5 ways parents can help their children


January 6, 2022 – With the arrival of the Omicron variant, these are not easy days for parents, children or anyone trying to figure out what is best when it comes to a very simple act of attending school.

As we have seen, one day your child could be on the school bus on the way to school, and the next day it would be positive on COVID-19 and it should be quarantine for days. It’s dizzying weather stress, anxiety and confusion that takes its toll.

“Everyone is so upset now,” says Dr. Andrea Bonior, a licensed clinical psychologist in private practice in Washington, DC, and author Detoxify your thoughts.

There are things we can do to make it easier, she says. The first is to take a break.

“It’s very easy to be reactionary in what we do and things can escalate,” Bonior says.

Instead, she says, think about your actions and realize that the uncertainty that surrounds us brings everyone into a state of heightened alertness.

And while parents are currently among the biggest stressors, it is crucial for you to be available to your children. After all, they navigated for 2 or more years pandemic and maybe this huge increase in viruses will be scarier than you think.

To help parents help their children see today and the days ahead, WebMD asked Steven Meyers, Ph.D., professor and chairman of psychology at Roosevelt University in Chicago, for five things parents need to do – now:

1: Give children the right information

Depending on how old your child is, adjust the understandable Omicron growth message.

“Given the uncertainty and misinformation out there, it’s hard for parents to navigate this terrain, so think about how hard it is for your kids,” Meyers says.

Make the message clear about how the whole family can stay safe and define what an acceptable risk means.

“For example,” he says, “if you have a family member who is immunocompromised, that risk will look different than if your family is young and healthy. The level of threat will vary, and this is important to keep in mind as it will be positive on COVID-19 to have different impacts on people’s lives, depending on everyone’s overall health. ”

2: Lean into the unknowable

Instead of acting like you know everything, explain to your children that the facts about the Omicron variant are evolving as we learn more and more about it.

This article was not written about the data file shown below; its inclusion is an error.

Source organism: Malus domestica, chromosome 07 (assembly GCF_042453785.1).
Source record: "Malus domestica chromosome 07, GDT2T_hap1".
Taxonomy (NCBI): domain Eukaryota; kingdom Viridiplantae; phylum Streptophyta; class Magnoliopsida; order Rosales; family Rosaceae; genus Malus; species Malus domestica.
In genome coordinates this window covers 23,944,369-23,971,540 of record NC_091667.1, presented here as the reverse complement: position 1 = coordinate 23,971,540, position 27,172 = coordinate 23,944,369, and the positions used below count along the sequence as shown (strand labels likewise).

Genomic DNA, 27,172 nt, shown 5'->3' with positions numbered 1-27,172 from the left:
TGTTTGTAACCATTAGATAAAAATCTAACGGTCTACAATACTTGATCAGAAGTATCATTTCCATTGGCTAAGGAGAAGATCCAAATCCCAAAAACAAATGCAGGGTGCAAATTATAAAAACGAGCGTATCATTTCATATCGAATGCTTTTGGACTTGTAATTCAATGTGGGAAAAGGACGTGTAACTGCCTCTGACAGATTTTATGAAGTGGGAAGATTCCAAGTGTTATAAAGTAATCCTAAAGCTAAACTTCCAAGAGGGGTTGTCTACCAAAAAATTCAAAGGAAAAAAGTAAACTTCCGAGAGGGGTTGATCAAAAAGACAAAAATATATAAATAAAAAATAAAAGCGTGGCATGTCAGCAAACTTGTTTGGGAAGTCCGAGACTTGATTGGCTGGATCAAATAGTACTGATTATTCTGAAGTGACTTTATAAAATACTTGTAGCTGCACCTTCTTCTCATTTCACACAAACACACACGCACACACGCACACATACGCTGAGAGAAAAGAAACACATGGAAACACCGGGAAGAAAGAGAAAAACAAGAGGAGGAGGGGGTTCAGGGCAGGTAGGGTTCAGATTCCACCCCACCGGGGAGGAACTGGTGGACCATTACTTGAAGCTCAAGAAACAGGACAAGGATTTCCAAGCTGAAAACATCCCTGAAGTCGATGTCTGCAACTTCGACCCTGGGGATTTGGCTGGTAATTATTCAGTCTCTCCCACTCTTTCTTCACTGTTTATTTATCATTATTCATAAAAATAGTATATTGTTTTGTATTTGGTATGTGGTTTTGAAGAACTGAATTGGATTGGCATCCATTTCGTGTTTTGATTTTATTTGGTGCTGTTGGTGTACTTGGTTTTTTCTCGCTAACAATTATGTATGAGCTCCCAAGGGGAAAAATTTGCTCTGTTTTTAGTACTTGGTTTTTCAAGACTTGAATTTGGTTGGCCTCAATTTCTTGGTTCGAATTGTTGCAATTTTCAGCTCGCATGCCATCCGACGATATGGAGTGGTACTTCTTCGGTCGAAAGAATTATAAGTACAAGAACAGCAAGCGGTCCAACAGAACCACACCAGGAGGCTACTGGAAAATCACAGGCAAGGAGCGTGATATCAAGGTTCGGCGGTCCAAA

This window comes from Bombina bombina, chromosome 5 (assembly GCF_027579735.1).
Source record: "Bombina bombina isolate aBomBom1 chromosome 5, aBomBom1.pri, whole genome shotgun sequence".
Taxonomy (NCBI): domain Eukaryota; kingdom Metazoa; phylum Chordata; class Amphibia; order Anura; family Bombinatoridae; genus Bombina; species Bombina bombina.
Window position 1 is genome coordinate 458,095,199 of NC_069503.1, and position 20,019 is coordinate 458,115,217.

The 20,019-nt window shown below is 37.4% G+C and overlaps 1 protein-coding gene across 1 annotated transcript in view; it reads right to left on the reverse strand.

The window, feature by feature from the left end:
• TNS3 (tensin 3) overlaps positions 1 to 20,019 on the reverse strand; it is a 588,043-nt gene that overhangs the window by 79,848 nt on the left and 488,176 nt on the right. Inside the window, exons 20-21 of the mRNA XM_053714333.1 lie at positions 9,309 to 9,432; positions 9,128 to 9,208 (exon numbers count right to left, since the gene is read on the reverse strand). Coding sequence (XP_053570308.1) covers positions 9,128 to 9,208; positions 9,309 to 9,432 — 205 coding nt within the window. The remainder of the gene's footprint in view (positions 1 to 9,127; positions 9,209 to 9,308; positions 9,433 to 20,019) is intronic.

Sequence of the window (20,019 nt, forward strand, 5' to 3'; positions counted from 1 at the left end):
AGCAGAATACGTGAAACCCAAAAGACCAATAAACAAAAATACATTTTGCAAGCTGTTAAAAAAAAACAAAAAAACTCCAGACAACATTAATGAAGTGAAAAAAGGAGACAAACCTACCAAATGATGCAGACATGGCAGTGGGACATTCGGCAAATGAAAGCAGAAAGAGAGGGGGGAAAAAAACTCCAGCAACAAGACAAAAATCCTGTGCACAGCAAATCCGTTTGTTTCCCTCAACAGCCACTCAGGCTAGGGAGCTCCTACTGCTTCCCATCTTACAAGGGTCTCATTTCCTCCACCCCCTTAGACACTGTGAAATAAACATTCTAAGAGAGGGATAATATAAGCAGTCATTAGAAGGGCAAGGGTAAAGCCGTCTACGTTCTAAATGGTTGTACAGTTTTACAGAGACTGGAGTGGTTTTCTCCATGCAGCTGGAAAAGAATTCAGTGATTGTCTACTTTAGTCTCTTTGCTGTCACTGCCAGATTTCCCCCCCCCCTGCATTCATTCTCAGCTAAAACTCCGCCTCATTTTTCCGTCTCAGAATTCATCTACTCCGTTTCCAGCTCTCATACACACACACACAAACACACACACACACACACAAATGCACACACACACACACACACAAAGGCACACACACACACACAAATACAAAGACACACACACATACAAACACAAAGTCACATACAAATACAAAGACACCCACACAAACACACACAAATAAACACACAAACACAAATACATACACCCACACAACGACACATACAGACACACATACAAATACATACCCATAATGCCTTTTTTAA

“Parents should explain that science is always changing, and as we learn more, recommendations and decisions will change,” Meyers says.

“When we are under stress, we tend to rely on the safe and the insecure, the right versus the wrong. But we have to get used to the idea that the guidelines, where we are now with this pandemic, will continue to change as the spread and risk will continue to change. ”

3: Discuss what security means for everyone

If your child says he or she does not want to go to school because of the risk of contracting COVID, listen to their concerns.

“Then calmly explain that you followed vaccine guidelines and that it is important to be as safe as possible, depending on his or her age and when he or she received it vaccine and an amplifier, ”says Meyers. “Remember that each person in your family will have a very individual reaction to this situation and will have different worries and concerns.”

4: Watch out for anxiety warning signs

As parents know, children are currently facing great stress as well anxiety about the pandemic and we are tired of 2 years of this.

“Especially among teenagers, some will keep their fears to themselves, while others will let them leak through less productive channels, such as mis postings on social media, headaches, abdominal pain or inability to sleep,” Meyers says. “It is crucial for parents to pay close attention to these signs of anxiety and to keep the lines of communication open.”

5: Help your teen re-examine FOMO

When teens now see stories on Instagram in which their friends party and gather in large groups, the fear of missing out – or FOMO – is real.

As a parent, you can turn FOMO into something pretty amazing, Meyers says.

“Emphasize the virtue of security,” he says. “Try to help your teen find a way to transfer that from a sense of loss to a sense of what we can gain.”

An example, he says, is that adhering to safety protocols means not only staying healthy, but protecting those we care about.

“Together we contribute to the health of our community,” he says. “It may not sound like fun, but it’s very important. Parents need to see consideration for others as a real strength, not a weak consolation reward. ”


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